Total shoulder replacements, reverse shoulder replacements, and partial shoulder replacements (hemiarthroplasties) are all major surgeries that require advanced planning.

Read more: Types of Shoulder Replacement Surgeries

Before surgery, a doctor will ask a patient to make several home and medical preparations to help ensure a successful surgery and recovery.

Read about Shoulder Osteoarthritis, which may require surgery when severe


Home Preparations for Shoulder Replacement Recovery

By making some simple changes around the house, a patient can avoid having to raise the affected arm(s) or carry heavy objects, thereby minimizing the chance of injury while recovering from shoulder replacement surgery.

Some changes to consider making include:

  • Plan for a spouse, friend, or other caregiver to prepare meals and help around the house.
  • Stock up on pre-made meals, canned food, and toiletry items to avoid having to run errands post-surgery.
  • Arrange for transportation, as most patients cannot drive for the first 4 to 6 weeks after surgery.
  • Move commonly used foods, utensils, pots and pans, and appliances to counter height to avoid reaching.
  • Consider dividing up foods and drinks into smaller containers to avoid heavy lifting. For example, people who normally buy a half-gallon of milk may consider buying two separate quarts of milk.
  • Have cold packs to help alleviate swelling and heating pads to warm up the joint.

    See Applying Heat vs. Cold to an Arthritic Joint

  • Avoid trips and falls by taking away or moving items such as area rugs or electrical cords. A fall can jeopardize a shoulder implant.
  • Have sponges or washcloths for sponge baths; some patients are advised not to shower for a week after surgery. (A patient may want to take a long shower and wash his or her hair the day of surgery, since washing hair is difficult in the weeks following surgery.)

This list is not exhaustive, and patients may identify other ways to tailor their homes to accommodate specific needs. By making preparations to avoid activities that could lead to injuries or impede healing, patients can help ensure a safe and productive rehabilitation.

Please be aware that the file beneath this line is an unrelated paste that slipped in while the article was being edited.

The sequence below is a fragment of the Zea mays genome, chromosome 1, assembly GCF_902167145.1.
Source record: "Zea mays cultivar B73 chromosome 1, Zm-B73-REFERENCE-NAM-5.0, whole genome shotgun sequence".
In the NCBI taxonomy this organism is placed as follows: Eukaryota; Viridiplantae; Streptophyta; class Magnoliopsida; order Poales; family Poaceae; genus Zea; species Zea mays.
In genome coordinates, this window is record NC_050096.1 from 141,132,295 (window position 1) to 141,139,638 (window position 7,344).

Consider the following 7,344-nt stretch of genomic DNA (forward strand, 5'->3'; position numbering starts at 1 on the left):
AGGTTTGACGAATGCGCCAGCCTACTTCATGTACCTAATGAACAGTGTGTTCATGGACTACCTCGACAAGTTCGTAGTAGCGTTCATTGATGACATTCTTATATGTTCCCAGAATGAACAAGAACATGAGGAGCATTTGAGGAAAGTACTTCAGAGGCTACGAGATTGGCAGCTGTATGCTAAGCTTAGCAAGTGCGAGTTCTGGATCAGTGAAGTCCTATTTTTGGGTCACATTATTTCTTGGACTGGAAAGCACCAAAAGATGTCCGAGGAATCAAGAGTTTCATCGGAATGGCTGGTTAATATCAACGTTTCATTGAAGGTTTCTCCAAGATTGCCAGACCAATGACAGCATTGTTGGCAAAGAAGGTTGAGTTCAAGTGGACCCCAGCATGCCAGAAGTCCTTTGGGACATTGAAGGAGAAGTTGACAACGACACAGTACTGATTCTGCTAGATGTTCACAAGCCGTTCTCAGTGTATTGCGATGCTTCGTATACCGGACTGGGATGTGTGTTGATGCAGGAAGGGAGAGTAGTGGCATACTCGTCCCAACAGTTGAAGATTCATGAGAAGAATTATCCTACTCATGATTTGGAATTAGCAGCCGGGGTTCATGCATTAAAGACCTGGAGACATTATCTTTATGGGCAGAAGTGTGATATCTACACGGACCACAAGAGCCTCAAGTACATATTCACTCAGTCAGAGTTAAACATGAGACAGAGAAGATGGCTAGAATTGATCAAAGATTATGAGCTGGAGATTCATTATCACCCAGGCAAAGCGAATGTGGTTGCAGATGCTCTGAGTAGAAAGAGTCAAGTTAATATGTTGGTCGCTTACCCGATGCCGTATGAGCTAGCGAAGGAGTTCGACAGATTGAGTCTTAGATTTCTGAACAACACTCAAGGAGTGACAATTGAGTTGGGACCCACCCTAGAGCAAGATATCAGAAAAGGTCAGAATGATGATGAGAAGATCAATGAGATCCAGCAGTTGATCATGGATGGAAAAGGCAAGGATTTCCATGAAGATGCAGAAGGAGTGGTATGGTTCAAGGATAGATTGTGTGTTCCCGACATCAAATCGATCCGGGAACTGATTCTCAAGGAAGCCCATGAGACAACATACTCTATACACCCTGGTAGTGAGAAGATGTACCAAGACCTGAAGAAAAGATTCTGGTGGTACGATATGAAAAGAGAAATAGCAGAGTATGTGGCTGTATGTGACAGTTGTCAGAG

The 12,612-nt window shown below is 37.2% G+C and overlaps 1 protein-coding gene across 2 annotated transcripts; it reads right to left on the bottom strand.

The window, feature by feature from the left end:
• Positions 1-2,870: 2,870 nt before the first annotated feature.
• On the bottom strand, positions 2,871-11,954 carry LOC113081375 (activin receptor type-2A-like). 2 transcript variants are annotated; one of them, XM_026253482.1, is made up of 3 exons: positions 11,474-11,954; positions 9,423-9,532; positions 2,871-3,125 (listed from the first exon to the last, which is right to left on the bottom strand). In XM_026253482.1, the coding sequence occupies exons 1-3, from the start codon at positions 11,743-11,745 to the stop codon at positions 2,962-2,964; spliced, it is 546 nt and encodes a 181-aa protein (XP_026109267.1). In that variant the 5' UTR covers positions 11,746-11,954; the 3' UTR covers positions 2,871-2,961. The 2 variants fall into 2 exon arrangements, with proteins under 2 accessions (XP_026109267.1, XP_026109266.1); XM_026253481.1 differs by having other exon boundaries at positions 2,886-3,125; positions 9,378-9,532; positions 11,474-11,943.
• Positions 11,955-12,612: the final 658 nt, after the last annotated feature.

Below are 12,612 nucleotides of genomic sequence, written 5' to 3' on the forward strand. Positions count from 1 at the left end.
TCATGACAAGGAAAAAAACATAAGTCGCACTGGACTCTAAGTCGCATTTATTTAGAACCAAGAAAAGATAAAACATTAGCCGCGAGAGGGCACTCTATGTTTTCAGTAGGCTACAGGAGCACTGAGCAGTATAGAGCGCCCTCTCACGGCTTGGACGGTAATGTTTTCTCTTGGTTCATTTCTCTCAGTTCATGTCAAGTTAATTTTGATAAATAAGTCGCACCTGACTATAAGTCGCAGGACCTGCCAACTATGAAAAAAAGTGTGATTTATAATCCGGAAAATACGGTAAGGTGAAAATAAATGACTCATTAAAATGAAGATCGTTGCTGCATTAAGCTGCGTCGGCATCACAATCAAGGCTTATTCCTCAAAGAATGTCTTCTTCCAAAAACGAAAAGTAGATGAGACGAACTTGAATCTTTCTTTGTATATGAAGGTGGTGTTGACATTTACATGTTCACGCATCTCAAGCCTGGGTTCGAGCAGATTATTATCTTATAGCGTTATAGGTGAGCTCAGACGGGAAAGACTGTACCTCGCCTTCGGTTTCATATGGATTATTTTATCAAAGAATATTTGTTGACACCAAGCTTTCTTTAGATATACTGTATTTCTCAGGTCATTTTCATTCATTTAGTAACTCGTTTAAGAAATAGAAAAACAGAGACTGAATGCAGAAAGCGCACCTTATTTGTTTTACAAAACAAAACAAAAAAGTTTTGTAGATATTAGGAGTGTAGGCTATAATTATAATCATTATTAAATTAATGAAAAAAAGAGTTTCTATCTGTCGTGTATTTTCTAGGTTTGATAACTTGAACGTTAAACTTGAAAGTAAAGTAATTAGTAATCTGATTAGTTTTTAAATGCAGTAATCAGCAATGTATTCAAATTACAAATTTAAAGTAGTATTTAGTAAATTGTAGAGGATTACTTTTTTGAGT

Some patients - for example, patients who live alone - may not be able to arrange for post-surgical meals, housework, and transportation. In these cases the patient may be discharged from the hospital and admitted to a rehabilitation center. These centers provide nursing care and physical therapy until the patient can safely live alone at home.

Common Medical Preparations

Medical preparations help reduce the risk of complications during and after surgery. Below is a list of commonly requested or required medical preparations for patients scheduled to undergo major surgery that requires general anesthesia.

  • The patient should report any medications he or she takes, including homeopathic medications and nutritional supplements, and make sure they are safe to take before and after surgery.
  • Two weeks before surgery, the patient may be asked to stop taking certain medications, such as:
    • Aspirin, Non-steroidal inflammatory drugs (NSAIDs) such as Aleve or Advil, and other medications that make it more difficult for blood to clot
    • Steroids and other medications that suppress the immune system and therefore may increase the chance of post-surgical infection
  • The patient may also be encouraged to eliminate or cut down on the use of tobacco products, including cigarettes. Nicotine impedes soft tissue and bone healing and increases the risk of post-surgical deep vein thrombosis, a potentially deadly blood clot in a deep vein.
  • If the patient has diabetes, heart disease, or other medical condition, he or she may need to consult a specialist to be approved for surgery.
  • The patient should report consumption of more than 1 or 2 alcoholic drinks per day, as heavy alcohol use influences the effects of anesthesia.
  • Patients who get sick (cold, flu, fever, herpes breakout, etc.) in the days preceding a surgery should report it to their doctors.

A surgeon and hospital should clearly communicate any required medical preparations well before the time of surgery.

See Arthritis Treatment Specialists

Patients who have specific questions or concerns regarding home and medical preparations should contact their surgeons' offices.

Dr. C. Benjamin Ma is an orthopedic surgeon and the Vice Chairman for Adult Clinical Operations in the Department of Orthopaedic Surgery at the University of California, San Francisco Medical Center. Dr. Ma has been practicing medicine for more than 15 years, specializing in sports medicine and knee and shoulder surgery.